How Can a Ski Resort Adapt to Sustainability: Dallas Addison Says They Can, Are, and Have To

AspenA week or so ago, our contributor Dallas Addison, an attorney and vacation home property developer/consultant, gave us the Aspen report and said that vacation home communities are getting greener, more sustainable, because they have to to stay in business.

I called BS; how, I asked Dallas, can you even tell me that a ski company is green except when the snow is all melted on the slopes? EasyL the resorts know they HAVE to become more sustainable IF they are to stay in business…

SS: OK Dallas, a ski company uses water and sometimes makes snow — how do they even start to be sustainable?

D.A: Great question and I’m fairly certain that Aspen would be the first to acknowledge that they are in a resource intensive business. But, they are not going to shut that business down, so the question is how do they become more sustainable? Aspen is doing that through a number of initiatives in addition to using their brand to help spread the word about sustainability. Their website does a good job of highlighting their environmental efforts.

SS: Can these resorts use alternative energy sources?

D.A: Absolutely, and that is happening. Sticking with Aspen, they’ve invested in a solar array at the Colorado Rocky Mountain School, developed a micro-hydroelectric plant at Snowmass and partnered with a coal mine to capture and utilize methane gas that is normally vented into the atmosphere during the mining process. On the coal mine project, the methane is much more worse than carbon dioxide as a greenhouse gas and through this process, the methane is cleaned and used. It provides enough energy to power all 4 Aspen resort mountains on an annual basis.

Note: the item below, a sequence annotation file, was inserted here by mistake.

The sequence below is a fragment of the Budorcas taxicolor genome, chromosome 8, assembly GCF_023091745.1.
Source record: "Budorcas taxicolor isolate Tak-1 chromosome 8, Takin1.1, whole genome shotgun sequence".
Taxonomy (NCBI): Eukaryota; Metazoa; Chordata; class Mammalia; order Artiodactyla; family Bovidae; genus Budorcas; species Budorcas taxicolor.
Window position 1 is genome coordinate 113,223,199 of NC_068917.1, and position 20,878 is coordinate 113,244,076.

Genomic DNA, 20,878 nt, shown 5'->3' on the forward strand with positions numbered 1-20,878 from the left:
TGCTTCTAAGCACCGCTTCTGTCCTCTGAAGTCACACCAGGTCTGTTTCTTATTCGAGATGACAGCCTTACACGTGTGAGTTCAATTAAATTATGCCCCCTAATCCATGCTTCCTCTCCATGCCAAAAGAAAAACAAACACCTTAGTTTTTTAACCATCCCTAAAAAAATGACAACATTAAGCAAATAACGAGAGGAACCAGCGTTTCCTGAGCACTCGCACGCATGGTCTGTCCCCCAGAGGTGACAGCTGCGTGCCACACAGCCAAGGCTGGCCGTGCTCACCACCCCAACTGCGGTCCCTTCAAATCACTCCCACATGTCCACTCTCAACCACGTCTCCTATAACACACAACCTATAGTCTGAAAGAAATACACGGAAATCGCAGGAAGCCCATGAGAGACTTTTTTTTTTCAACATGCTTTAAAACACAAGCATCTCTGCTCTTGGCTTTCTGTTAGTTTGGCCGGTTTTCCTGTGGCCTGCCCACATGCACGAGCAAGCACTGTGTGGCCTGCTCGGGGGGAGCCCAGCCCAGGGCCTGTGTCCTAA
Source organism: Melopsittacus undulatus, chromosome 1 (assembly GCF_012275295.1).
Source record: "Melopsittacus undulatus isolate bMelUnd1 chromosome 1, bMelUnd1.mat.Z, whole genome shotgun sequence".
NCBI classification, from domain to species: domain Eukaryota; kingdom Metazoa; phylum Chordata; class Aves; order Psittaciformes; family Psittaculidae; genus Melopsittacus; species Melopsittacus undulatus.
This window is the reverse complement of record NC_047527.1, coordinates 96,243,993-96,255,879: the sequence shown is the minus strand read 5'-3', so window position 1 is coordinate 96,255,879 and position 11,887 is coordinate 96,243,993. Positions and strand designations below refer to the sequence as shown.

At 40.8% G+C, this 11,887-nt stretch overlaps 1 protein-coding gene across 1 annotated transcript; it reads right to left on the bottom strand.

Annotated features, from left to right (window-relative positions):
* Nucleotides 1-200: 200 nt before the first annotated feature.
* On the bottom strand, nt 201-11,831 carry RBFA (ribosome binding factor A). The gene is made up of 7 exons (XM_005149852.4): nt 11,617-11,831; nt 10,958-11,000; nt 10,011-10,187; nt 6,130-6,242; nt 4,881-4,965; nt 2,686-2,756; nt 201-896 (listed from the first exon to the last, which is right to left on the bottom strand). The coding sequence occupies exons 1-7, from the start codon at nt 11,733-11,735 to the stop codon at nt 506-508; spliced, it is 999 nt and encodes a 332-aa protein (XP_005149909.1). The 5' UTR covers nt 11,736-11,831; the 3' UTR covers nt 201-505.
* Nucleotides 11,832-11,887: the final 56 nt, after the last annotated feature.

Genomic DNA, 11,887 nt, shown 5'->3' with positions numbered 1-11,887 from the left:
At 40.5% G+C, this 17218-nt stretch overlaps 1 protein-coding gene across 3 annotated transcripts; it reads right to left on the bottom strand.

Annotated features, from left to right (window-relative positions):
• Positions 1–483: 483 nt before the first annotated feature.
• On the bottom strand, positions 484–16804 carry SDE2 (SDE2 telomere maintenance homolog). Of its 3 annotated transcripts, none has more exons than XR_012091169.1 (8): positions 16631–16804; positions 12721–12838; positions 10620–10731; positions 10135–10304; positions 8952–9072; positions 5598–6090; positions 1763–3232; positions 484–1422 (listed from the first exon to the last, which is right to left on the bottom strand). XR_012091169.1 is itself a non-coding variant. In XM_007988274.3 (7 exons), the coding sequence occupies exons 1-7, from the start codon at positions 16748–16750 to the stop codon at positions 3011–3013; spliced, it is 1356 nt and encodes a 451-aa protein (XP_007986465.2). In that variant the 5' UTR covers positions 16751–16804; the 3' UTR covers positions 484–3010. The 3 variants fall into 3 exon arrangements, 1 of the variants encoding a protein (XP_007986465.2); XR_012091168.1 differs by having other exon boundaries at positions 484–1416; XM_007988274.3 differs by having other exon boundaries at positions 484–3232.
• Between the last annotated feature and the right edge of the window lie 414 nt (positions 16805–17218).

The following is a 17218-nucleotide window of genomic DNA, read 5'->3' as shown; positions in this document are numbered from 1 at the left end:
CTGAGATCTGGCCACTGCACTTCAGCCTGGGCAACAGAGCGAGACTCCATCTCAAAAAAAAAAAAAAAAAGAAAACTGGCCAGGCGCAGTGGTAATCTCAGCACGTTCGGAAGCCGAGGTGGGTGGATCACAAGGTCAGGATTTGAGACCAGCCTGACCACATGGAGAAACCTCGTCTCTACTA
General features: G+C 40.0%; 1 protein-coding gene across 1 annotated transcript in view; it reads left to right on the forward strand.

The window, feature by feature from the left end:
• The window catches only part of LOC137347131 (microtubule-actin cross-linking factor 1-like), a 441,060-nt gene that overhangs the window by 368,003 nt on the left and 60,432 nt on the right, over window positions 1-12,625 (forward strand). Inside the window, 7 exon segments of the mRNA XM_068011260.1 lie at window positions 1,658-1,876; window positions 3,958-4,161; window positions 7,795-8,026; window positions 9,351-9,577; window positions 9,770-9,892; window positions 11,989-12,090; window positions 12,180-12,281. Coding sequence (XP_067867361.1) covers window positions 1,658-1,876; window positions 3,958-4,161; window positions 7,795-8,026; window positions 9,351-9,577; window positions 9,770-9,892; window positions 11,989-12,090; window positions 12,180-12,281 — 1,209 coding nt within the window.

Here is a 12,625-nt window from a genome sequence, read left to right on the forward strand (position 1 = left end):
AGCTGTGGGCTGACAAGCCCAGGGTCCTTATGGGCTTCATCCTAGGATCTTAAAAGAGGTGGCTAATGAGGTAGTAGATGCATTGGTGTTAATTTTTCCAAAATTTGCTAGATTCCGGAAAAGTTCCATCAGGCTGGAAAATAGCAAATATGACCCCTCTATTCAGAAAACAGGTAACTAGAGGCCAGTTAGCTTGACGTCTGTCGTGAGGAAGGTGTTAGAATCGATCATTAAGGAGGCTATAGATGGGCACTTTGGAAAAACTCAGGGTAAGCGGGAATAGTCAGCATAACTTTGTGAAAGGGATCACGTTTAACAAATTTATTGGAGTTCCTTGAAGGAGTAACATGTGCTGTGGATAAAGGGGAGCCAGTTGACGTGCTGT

SS: What are the three biggest changes you are seeing in terms of conservation efforts at these swanky resorts?

1. Communications to guests. Resorts are increasingly communicating the importance of sustainability to their guests.

2. Energy efficiency. This is generally considered the low hanging fruit. Projects that conserve energy (think changing light bulbs as one of the most basic and effective) are generally the easiest to pencil out and explain to others in the corporate hierarchy.

3. Building efficiency. Related to #2, but more directed at new construction, resorts are increasingly changing their building practices to construct more efficient buildings. They often try to attain certain objective standards, such as LEED certification by the US Green Building Council.

Dallas Addison is a Dallas-based lawyer who has helped many clients throughout the country buy, sell, develop and manage all types of  real estate over the years, with a  particular focus on recreational and hospitality-based real estate,  such as golf courses, resorts, ranches, second homes, etc. He is also a founding principal of Preservation Land Company. He is a regulator contributor to SecondShelters.com.